June 9, 2003 (37th Parliament, 2nd Session)

LIB

Mac Harb

Liberal

Mr. Mac Harb (Ottawa Centre, Lib.)

Mr. Speaker, it gives me great honour to speak on this very important piece of legislation, Bill C-24, an act to amend the Canada Elections Act and the Income Tax Act, political financing. I would like to focus my remarks on the public financing measures contained in the bill which have attracted a great deal of attention in the discussion today.
During the discussion of this issue, both in Parliament as well as during the public hearings held by the Standing Committee on Procedure and House Affairs, I believe it has been well established that the measures contained in this bill build on a long tradition in Canada, a tradition of public financing of the electoral system.
This tradition goes back to 1974 with the Election Expenses Act. Among other items, that legislation introduced public financing through post-election reimbursement to qualifying parties and candidates and income tax credit for contributions to registered parties and election candidates. What we are doing is building on what we already started back in 1974. However since that time all parties in the House of Commons have benefited from these measures.
It has also been well established that public funding is not new in Canada. In fact all provinces provide some form of public funding. Three provinces in particular, New Brunswick, Quebec and Prince Edward Island, provide for a public allowance. It is also particularly notable that Quebec has provided a public allowance since 1975 and the system is well received by Quebec residents, a fact which was underlined by the Quebec electoral officer when he appeared before the committee during its hearing on this bill. It is also well known that most democracies provide political participants with some form of public financing.
If we were to look at the public financing measures in Bill C-24, we would see that, as I indicated a little earlier, it builds upon what we already had set up before. However it does change the percentage of contribution by the government from that of 22% to 50%, with a one-time reimbursement at 60% for the next election to assist parties as a transitional measure.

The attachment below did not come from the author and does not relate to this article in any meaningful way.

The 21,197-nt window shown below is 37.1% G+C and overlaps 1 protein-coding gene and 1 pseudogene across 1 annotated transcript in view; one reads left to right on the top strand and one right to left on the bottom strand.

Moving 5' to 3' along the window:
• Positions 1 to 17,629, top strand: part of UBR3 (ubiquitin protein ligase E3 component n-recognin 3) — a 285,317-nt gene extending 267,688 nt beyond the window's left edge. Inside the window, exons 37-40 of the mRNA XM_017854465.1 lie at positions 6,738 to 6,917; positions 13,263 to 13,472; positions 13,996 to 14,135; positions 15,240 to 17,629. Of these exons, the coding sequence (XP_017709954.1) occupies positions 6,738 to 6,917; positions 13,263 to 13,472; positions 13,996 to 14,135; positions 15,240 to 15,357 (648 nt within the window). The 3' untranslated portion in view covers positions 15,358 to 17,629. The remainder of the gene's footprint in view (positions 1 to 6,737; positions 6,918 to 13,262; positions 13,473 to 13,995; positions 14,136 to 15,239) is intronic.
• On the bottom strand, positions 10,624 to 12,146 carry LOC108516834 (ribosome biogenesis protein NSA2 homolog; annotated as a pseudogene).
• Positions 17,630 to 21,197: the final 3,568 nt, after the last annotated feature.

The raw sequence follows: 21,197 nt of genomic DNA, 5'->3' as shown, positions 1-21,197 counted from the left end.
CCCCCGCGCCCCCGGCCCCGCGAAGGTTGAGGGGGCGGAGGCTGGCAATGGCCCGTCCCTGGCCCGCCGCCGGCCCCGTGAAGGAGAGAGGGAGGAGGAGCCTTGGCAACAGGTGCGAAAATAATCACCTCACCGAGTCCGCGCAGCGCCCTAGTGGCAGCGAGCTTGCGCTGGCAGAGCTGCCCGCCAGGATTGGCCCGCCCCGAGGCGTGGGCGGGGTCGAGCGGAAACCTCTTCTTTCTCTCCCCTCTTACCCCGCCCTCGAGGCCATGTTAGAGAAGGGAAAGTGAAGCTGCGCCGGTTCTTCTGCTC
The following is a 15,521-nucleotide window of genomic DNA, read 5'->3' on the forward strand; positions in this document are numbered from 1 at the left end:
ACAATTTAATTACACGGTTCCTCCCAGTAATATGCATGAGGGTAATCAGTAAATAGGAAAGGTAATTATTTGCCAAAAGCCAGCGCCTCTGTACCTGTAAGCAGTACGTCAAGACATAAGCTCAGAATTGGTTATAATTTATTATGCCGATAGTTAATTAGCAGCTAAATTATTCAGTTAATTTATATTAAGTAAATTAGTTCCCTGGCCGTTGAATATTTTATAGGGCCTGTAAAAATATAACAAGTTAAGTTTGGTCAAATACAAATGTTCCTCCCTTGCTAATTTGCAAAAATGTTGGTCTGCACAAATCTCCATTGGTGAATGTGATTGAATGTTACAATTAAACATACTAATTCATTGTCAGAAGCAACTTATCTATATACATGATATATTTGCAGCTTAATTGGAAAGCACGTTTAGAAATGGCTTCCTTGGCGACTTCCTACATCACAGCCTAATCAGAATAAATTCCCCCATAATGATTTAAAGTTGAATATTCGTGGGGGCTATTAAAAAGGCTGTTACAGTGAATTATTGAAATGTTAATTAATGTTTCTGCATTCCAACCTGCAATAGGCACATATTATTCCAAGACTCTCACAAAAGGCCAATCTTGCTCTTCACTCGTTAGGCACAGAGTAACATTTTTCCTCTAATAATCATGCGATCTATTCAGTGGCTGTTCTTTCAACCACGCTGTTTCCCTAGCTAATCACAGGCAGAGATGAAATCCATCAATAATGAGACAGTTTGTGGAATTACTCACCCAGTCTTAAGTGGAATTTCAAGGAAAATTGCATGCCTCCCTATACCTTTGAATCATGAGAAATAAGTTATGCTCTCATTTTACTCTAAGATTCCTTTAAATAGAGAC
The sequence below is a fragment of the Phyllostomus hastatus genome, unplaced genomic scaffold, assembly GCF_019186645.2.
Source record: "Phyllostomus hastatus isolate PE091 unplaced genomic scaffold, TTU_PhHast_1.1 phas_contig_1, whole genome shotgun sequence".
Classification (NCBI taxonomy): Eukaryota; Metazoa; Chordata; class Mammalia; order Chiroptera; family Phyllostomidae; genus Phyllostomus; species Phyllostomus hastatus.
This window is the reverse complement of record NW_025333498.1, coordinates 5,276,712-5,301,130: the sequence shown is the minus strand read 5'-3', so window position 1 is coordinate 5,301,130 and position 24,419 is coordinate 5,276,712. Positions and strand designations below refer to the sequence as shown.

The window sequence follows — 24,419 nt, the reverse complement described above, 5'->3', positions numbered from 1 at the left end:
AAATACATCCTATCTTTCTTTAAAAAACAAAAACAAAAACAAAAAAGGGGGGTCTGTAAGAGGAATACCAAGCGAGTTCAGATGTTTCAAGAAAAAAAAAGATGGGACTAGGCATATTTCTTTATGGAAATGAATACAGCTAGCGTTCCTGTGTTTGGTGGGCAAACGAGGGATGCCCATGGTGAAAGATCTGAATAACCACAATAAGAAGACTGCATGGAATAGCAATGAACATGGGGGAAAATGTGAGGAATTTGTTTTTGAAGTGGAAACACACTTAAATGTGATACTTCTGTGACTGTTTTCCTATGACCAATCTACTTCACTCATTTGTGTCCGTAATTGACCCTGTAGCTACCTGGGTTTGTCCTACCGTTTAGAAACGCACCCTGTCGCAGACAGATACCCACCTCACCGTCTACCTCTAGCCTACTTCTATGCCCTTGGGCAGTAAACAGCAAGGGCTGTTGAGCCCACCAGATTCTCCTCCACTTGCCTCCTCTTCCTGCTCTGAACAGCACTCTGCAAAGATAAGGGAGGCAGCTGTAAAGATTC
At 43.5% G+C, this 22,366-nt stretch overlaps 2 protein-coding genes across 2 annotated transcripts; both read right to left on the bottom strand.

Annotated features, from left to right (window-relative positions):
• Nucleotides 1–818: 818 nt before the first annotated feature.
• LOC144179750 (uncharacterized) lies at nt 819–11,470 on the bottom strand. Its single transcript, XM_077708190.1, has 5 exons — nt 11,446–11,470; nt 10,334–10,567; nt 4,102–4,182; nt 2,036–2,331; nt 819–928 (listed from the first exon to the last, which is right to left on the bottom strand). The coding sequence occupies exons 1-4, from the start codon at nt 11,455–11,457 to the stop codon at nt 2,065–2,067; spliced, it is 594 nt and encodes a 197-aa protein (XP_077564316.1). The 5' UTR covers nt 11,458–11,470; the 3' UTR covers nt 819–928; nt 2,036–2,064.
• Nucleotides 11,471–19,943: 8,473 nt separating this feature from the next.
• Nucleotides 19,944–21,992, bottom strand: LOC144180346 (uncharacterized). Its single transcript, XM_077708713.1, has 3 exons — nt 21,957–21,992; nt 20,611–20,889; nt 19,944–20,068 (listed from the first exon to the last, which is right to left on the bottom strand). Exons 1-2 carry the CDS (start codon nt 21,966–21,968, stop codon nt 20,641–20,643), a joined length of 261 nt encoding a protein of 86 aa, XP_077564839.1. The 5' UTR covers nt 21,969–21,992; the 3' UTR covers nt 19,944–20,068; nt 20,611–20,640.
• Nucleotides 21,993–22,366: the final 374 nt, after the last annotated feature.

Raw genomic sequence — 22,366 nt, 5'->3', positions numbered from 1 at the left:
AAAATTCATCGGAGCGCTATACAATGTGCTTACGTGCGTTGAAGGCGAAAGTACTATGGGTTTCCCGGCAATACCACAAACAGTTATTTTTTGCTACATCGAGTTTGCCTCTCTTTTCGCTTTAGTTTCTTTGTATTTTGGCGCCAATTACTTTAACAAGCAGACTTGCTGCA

Polling expenses also would be added to the definition of registered election expenses and the ceiling for eligible expenses would be raised accordingly. The threshold for candidates to qualify for reimbursement of part of their election expenses would be lowered from 15% to 10%. I am sure members would agree with me that for at least two political parties in the House, some of their candidates as well as their parties, would be able to qualify under those members.
The rate of reimbursement of candidate election expenses as well would increase from 50% to 60%. An amendment to the Income Tax Act would double the amount of individual political contribution that is eligible for a 75% tax credit from $200 to $400, and all other brackets of the tax credit would be adjusted accordingly. As it is now, every time we give a $100 contribution to a political party, the Government of Canada reimburses $75 of that. Therefore, the--

Topic:   Government Orders
Subtopic:   Canada Elections Act
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